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The Medic

Plasma Vs Lcd Vs Led

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I need to buy a new TV and would appreciate some advice on which one to go for? Also advice on where to bag a bargain would be appreciated.

Thank you in advance.

The Medic

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I need to buy a new TV and would appreciate some advice on which one to go for? Also advice on where to bag a bargain would be appreciated.

Thank you in advance.

The Medic

I recommend a LCD that is 1080 HD ready. In my experience Plasmas havent as good a picture especially when broadcasting sports and things outside, there are often flaws in the picture.

Google LCD and check out the links. Mags like What TV or similar are worth looking at to get an idea. With makes like Sony you really are paying more than you need to just because its Sony, Toshiba and Panasonic are genrally as good but cost less. Shops like Argos are quite cheap and so are some supermarkets offering unheard of brands sometimes at bargain prices.

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Any idea on budget and screen size you want yet? Samsung and panasonic are good brands. I've always had Plasmas but recently bought a slim Samsung LED TV and it is stunning.

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Thinking of getting a 42" and seen an ad for Toshiba LED @ £450 from Best Buy

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Thinking of getting a 42" and seen an ad for Toshiba @ £450

I have had about 30 Toshiba TVs over the years and never had a problem with any of them. Just do a bit of surfing using this TVs model number and see what others are selling it for.

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I have had about 30 Toshiba TVs over the years and never had a problem with any of them. Just do a bit of surfing using this TVs model number and see what others are selling it for.

The one I have seen is: Toshiba 42SL738B 42" LED Full HD 1080p TV and prices range from £520 down to £450

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The biggest impact on picture quality depends on if it 1080p or 1080i. You want 1080p sometimes called FULL HD, 1080i is not FULL HD and is usually marketed as HD Ready. This means it accepts a HD signal but only displays it interlaced, it updates alternative lines on each frame and you can really tell the difference with water, clouds textures, sports and fast moving action. Just remember the i really does stands for inferior. If you bought 1080i there is no point using Blueray the picture displayed will be no better than a DVD.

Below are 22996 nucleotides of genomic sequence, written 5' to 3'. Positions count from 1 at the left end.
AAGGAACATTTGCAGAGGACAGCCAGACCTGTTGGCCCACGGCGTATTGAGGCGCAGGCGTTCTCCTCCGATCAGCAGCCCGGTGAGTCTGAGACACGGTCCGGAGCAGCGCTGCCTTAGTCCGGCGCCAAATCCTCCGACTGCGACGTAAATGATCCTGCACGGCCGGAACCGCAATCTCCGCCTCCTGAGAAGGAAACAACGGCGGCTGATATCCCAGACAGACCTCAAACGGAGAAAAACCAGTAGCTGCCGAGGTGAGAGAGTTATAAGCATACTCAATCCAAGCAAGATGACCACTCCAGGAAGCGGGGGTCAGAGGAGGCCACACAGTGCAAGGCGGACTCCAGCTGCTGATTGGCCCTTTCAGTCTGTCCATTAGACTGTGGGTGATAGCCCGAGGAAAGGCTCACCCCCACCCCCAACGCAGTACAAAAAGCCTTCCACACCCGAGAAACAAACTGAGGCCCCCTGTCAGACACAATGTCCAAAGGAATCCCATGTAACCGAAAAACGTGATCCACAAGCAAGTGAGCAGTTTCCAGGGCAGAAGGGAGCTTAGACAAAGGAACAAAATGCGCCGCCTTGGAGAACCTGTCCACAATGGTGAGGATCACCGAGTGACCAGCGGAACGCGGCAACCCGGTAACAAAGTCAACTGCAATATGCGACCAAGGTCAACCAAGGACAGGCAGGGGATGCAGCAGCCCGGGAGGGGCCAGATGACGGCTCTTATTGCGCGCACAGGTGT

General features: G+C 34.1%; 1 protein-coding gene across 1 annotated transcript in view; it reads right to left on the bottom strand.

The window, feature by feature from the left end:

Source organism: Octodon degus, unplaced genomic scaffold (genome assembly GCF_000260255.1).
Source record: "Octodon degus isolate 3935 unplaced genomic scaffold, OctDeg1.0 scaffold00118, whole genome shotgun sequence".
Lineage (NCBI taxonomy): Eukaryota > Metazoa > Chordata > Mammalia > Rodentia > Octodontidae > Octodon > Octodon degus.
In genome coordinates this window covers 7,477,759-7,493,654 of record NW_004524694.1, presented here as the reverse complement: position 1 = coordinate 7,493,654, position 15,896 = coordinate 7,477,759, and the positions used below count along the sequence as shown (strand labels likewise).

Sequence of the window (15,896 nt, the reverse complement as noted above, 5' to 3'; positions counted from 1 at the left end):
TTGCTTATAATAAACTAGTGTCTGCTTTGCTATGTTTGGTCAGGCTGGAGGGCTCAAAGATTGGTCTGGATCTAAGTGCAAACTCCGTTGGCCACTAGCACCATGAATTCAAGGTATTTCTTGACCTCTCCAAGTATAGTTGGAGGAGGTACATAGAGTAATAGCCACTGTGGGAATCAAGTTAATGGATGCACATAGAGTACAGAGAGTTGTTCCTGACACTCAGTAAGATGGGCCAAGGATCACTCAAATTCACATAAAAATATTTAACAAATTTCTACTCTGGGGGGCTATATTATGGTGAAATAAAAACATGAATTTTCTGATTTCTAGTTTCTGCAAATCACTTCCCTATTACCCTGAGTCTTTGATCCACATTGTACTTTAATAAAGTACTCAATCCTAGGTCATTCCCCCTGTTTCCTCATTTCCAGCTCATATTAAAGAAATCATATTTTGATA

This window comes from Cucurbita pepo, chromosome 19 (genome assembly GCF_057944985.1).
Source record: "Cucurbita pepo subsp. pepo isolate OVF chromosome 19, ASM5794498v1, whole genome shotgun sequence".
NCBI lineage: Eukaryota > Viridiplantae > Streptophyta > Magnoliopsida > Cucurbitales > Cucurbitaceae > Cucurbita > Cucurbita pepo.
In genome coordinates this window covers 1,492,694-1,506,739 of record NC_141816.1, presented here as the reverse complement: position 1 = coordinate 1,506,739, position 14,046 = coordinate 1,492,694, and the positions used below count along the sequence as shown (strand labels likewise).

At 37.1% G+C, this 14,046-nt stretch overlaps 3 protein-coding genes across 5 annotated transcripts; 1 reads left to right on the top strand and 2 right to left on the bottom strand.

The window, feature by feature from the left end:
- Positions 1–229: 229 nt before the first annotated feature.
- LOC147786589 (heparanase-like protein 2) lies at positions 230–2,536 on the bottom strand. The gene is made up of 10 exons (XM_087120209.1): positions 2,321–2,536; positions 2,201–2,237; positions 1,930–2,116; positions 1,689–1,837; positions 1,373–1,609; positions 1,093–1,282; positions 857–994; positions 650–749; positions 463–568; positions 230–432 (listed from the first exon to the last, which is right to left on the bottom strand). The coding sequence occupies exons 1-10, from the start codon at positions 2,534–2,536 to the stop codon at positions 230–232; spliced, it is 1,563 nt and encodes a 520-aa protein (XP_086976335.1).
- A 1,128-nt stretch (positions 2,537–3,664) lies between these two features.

Plasma are the cheapest to buy, have the poorest colour depth and consumes about twice as much power as LCD or LED. LCD is the middle ground, decent all round. LED offers easily the very best colour depth and the lowest power consumption but are the most expensive to buy.

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Plasma are the cheapest to buy, have the poorest colour depth and consumes about twice as much power as LCD or LED. LCD is the middle ground, decent all round. LED offers easily the very best colour depth and the lowest power consumption but are the most expensive to buy.

Nonsense. Read the reviews of the V20 series Panasonic plasmas and weep (they're noted for their cinematic colours, deep blacks and general perfection). LED backlighting is a marketing gimmick which results in poorer quality than the previous generation CCFL backlights (which aren't without faults... LCD and LED TVs use the same or similar panel technology.)

The only way that a LED display trumps either CCFL backlit or plasma displays is with regard to energy efficiency and physical depth of the actual display. In most other respects they are worse including 'colour depth', clouding and inconsistent blacks (an area in which probably no LCD based screen will ever beat a plasma screen).

B

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The biggest impact on picture quality depends on if it 1080p or 1080i. You want 1080p sometimes called FULL HD, 1080i is not FULL HD and is usually marketed as HD Ready. This means it accepts a HD signal but only displays it interlaced, it updates alternative lines on each frame and you can really tell the difference with water, clouds textures, sports and fast moving action. Just remember the i really does stands for inferior. If you bought 1080i there is no point using Blueray the picture displayed will be no better than a DVD.

Plasma are the cheapest to buy, have the poorest colour depth and consumes about twice as much power as LCD or LED. LCD is the middle ground, decent all round. LED offers easily the very best colour depth and the lowest power consumption but are the most expensive to buy.

Sorry, but a lot of this is simply wrong.

1080p, 1080i etc.

1080i TVs are extremely rare these days. It was only really applicable when 1080 HD TVs were first becoming available and was pretty quickly superceeded by 1080p.

The slightly more common inferior resolution is 720p, which is often referred to as 'HD Ready'. Again though, any brand new decent sized TV will most likely be 1080p - know as 'Full HD'.

When it comes to HD content, most HD freeview content is actually 1080i anyway - BBC HD programmes are 1080i, not 1080p. So 1080i wouldn't actually make a difference.

Also, Bluray outputs at a maximum resolution of 1080p, however it can also easily be set to output at 1080i, or 720p. Both of those resolutions are superior to standard definition DVD, and so you would still notice a definite difference.

However, this is all moot, as if you are buying a new TV you should only be considering 1080p.

Plasma & LCD

Plasma's are the display of choice for most cinefiles. In a good plasma the blacks are deeper and the colours more vibrant. Also motion is handled far better, so sport will look much smoother on a plasma. Anyone saying otherwise is simply wrong. They are also cheaper, especially in screen sizes of 50' and over where plasma is your only realistic choice.